The richest man in the law
31 July 2000
26 September 2013
17 February 2014
18 September 2013
2 December 2013
18 November 2013
He's a happy bunny, is Gareth Quarry. And why not? He is, after all, the richest man in the law. Last week, he sold the QD recruitment businesses to global recruitment company TMP Worldwide. According to a copy of the offer document seen by The Lawyer, TMP paid some £45.4m for QD, having valued the 900,000-odd shares in the company at £50.47 each. Quarry himself controls 70 per cent of the equity, which has netted him a total of £31.8m.
It is a neat irony that the man who practised for a mere two years at Richards Butler before leaving to become a recruitment agent is now worth more - an awful lot more - than all those City partners he has placed over the past 10 years. And it is another neat irony that Quarry, whose company shaped a recruitment market that has created a growing number of millionaires, has become a multi-millionaire on the back of it. Not only that, but Quarry has capital assets - half of his wealth is in further TMP shares. Taken with his base salary of £212,000 - plus a £150,000 bonus - Quarry can pay off the mortgage on his seven-storey Clapham Common house, which includes a swimming pool and a ballroom, several times over.
So you can forgive him for grinning. "It's an incredibly potent cocktail," he says, launching into a practised exposition of QD's future in what he terms the "human capital" business. (Human capital, for those readers unversed in current jargon, is what used to be lumped under the less sexy title of "personnel" and includes training, recruiting, outsourcing and mentoring programmes.) According to Quarry, TMP gives QD global reach and the all-important internet offering, monster.com, the largest recruitment website in the US. "They're the world leader in the 'clicks' [internet] business," he says.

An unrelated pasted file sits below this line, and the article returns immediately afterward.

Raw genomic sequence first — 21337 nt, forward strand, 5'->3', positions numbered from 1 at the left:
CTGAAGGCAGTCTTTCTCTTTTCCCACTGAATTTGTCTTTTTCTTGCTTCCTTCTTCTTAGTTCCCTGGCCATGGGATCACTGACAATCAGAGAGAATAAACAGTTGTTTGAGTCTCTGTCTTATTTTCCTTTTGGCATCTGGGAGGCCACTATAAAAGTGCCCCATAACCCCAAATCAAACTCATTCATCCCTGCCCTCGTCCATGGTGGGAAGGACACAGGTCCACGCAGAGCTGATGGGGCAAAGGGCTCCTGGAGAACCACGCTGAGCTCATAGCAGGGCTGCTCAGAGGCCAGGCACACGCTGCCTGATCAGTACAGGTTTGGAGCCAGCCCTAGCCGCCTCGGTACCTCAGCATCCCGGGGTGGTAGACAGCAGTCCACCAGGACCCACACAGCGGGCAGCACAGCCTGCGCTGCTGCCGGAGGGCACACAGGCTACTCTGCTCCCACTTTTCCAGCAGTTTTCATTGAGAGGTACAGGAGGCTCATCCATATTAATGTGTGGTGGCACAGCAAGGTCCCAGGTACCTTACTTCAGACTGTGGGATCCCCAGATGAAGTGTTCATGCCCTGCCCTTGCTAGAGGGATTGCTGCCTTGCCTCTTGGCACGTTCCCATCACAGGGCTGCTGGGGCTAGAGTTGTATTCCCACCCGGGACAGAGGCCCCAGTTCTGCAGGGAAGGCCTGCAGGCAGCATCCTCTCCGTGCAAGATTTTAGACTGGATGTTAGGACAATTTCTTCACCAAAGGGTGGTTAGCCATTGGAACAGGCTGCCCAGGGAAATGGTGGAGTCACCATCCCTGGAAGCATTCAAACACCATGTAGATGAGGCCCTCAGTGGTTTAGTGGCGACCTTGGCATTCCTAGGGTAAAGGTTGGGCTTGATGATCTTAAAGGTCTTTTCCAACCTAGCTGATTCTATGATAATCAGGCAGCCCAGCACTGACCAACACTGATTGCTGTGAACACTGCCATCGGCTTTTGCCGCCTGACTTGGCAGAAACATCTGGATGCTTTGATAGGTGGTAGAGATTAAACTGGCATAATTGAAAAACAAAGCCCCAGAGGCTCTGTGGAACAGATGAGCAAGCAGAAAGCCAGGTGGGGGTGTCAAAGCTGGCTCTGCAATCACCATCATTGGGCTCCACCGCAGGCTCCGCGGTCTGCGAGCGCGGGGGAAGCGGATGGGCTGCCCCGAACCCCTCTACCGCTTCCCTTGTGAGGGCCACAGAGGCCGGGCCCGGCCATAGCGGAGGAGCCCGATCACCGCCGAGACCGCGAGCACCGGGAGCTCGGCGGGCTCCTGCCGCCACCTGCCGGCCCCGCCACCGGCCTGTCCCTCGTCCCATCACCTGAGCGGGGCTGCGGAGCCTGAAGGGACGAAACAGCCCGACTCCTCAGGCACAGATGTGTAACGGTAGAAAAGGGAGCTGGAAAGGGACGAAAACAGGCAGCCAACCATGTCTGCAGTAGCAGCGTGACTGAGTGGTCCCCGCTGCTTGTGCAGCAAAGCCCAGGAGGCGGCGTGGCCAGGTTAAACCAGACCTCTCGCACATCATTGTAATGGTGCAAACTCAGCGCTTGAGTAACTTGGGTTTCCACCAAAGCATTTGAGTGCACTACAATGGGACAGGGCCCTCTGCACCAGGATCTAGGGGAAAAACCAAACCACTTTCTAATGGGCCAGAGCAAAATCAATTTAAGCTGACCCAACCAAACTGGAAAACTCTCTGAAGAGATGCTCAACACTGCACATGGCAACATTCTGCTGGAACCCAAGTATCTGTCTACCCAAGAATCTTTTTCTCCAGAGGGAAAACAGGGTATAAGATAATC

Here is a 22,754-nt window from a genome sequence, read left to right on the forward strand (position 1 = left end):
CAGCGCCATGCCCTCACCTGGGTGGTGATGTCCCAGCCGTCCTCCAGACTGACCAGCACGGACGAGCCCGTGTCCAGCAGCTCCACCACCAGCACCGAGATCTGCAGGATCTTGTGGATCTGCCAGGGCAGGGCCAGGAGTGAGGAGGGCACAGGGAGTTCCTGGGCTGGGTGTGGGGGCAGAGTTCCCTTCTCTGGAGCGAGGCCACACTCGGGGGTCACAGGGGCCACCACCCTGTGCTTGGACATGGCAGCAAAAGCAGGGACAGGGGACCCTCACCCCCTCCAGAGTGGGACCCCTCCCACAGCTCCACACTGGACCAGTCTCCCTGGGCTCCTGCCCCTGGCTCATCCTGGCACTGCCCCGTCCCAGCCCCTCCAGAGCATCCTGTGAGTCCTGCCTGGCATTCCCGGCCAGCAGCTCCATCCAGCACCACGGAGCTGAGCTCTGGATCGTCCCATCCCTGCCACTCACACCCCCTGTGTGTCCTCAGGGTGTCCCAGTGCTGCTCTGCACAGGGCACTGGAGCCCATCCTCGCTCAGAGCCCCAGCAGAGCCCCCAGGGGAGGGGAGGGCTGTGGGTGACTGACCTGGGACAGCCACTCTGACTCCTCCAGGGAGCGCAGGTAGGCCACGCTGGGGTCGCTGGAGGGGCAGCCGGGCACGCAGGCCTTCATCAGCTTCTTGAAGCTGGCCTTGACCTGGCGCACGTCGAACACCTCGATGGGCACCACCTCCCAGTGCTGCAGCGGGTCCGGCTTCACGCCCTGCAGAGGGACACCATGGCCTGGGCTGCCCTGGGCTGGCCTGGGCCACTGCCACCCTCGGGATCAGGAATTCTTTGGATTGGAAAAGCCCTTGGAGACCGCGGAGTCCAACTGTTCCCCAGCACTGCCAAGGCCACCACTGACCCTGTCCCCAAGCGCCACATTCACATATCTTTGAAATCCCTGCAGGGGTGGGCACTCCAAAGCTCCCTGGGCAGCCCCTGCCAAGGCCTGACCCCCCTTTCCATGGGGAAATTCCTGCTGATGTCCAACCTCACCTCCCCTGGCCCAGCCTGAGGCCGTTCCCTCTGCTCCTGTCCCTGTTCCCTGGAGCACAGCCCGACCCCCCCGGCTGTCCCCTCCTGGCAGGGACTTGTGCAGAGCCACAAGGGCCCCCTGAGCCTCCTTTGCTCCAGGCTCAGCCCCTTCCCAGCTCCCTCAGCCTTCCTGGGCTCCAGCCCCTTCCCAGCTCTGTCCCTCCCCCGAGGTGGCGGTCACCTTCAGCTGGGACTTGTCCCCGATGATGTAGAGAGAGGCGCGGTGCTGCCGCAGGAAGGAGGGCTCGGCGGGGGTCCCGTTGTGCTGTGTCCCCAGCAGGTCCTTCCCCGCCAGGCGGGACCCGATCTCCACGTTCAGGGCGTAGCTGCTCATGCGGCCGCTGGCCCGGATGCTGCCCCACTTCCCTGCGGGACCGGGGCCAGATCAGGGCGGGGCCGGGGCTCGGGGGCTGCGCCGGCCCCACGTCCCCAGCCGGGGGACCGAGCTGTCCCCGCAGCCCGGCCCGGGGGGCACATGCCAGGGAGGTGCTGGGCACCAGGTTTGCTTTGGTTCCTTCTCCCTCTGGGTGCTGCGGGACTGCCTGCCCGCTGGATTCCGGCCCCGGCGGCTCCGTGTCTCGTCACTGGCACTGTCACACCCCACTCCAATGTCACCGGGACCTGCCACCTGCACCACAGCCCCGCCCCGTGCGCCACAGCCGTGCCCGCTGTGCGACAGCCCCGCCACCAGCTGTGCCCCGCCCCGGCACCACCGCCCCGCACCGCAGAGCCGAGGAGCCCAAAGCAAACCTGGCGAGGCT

It is not the first time TMP - which also owns Yellow Pages in the US and myriad recruitment (sorry, human capital) businesses - has entered the UK legal market. Earlier this year, it bought HW Daniels Bates, HW In-House Legal and Reynell Legal - much smaller operations than QD, but which clearly gave TMP a taste for the legal market.
One might expect a certain amount of trepidation on the HW side, given QD's much greater size. One HW consultant says: "I was gobsmacked when I heard. I'm sure there'll be some fallout, but there's lots of excitement here."
The TMP deal came like a bolt from the blue for everyone at QD, but there is no doubt about the unanimously positive reaction. QD Legal associate director Tim Marshall, currently leading the QD charge in Leeds, says: "When I joined QD I was told it would be a global human capital organisation and now it is. So Gareth has delivered."
Another QD consultant says hopefully: "Maybe we'll get new offices now," referring to the cramped and rather shabby surroundings in Bedford Row - Quarry acknowledges that new premises are a priority.
All this joy is a far cry from last summer, when QD Legal was hit by the departures of star recruiters Stephen Rodney and Adrian Fox to set up their own head-hunting outfit, Fox Rodney. "They must be spitting," says a QD insider. Fox and Rodney declined to be interviewed but they both get something out of the deal. Both retain QD shares of 1 per cent, which means they will make over £400,000 each. "They helped build the business, it's only fair," says Quarry.
Other major winners within QD are long-term employees such as Graham Manley in Leeds, who nets £1.5m, and head of the commerce and industry section June Mesrié, who is understood to net some £400,000.
Some of the enthusiasm within QD for the deal may have something to do with the money to be doled out to employees. No fewer than 200,000 shares - some 24 per cent of the full equity, approximately £10m - have been reserved for employees, though no one is yet sure of the exact distribution.